Apache Hadoop Compatibility

Purpose

This document captures the compatibility goals of the Apache Hadoop project. The different types of compatibility between Hadoop releases that affect Hadoop developers, downstream projects, and end-users are enumerated. For each type of compatibility this document will:

  • describe the impact on downstream projects or end-users
  • where applicable, call out the policy adopted by the Hadoop developers when incompatible changes are permitted.

All Hadoop interfaces are classified according to the intended audience and stability in order to maintain compatibility with previous releases. See the Hadoop Interface Taxonomy for details about the classifications.

Target Audience

This document is intended for consumption by the Hadoop developer community. This document describes the lens through which changes to the Hadoop project should be viewed. In order for end users and third party developers to have confidence about cross-release compatibility, the developer community must ensure that development efforts adhere to these policies. It is the responsibility of the project committers to validate that all changes either maintain compatibility or are explicitly marked as incompatible.

Within a component Hadoop developers are free to use Private and Limited Private APIs, but when using components from a different module Hadoop developers should follow the same guidelines as third-party developers: do not use Private or Limited Private (unless explicitly allowed) interfaces and prefer instead Stable interfaces to Evolving or Unstable interfaces where possible. Where not possible, the preferred solution is to expand the audience of the API rather than introducing or perpetuating an exception to these compatibility guidelines. When working within a Maven module Hadoop developers should observe where possible the same level of restraint with regard to using components located in other Maven modules.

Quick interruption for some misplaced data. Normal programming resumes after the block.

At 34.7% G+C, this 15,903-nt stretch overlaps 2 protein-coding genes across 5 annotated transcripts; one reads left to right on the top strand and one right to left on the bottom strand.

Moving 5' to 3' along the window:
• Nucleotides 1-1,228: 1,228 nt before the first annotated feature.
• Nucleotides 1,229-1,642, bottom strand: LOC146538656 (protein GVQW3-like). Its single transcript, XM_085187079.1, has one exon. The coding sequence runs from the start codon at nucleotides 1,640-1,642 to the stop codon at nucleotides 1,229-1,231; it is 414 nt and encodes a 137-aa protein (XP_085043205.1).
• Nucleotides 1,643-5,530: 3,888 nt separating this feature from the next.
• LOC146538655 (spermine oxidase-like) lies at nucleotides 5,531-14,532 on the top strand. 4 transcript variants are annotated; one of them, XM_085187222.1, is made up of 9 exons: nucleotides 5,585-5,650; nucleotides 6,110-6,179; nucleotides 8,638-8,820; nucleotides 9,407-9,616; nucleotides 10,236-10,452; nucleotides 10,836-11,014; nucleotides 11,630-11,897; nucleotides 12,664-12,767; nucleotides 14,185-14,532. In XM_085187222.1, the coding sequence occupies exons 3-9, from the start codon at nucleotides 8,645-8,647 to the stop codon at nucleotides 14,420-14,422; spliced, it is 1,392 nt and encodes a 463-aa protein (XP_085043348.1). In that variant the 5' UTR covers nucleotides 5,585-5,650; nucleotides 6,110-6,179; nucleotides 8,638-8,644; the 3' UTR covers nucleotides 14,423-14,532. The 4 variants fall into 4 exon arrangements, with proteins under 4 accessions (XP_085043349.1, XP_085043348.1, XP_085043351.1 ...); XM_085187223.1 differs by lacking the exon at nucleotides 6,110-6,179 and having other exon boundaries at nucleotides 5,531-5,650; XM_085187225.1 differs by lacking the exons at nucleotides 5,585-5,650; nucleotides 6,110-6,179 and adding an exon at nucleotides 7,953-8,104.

Above all, Hadoop developers must be mindful of the impact of their changes. Stable interfaces must not change between major releases. Evolving interfaces must not change between minor releases. New classes and components must be labeled appropriately for audience and stability. See the Hadoop Interface Taxonomy for details about when the various labels are appropriate. As a general rule, all new interfaces and APIs should have the most limited labels (e.g. Private Unstable) that will not inhibit the intent of the interface or API.

Notational Conventions

The key words “MUST” “MUST NOT”, “REQUIRED”, “SHALL”, “SHALL NOT”, “SHOULD”, “SHOULD NOT”, “RECOMMENDED”, “MAY”, and “OPTIONAL” are to be interpreted as described in RFC 2119.

Deprecation

The Java API provides a @Deprecated annotation to mark an API element as flagged for removal. The standard meaning of the annotation is that the API element should not be used and may be removed in a later version.

In all cases removing an element from an API is an incompatible change. In the case of Stable APIs, the change cannot be made between minor releases within the same major version. In addition, to allow consumers of the API time to adapt to the change, the API element to be removed should be marked as deprecated for a full major release before it is removed. For example, if a method is marked as deprecated in Hadoop 2.8, it cannot be removed until Hadoop 4.0.

Policy

Stable API elements MUST NOT be removed until they have been marked as deprecated (through the @Deprecated annotation or other appropriate documentation) for a full major release. In the case that an API element was introduced as deprecated (to indicate that it is a temporary measure that is intended to be removed) the API element MAY be removed in the following major release. When modifying a Stable API, developers SHOULD prefer introducing a new method or endpoint and deprecating the existing one to making incompatible changes to the method or endpoint.

Compatibility types

Java API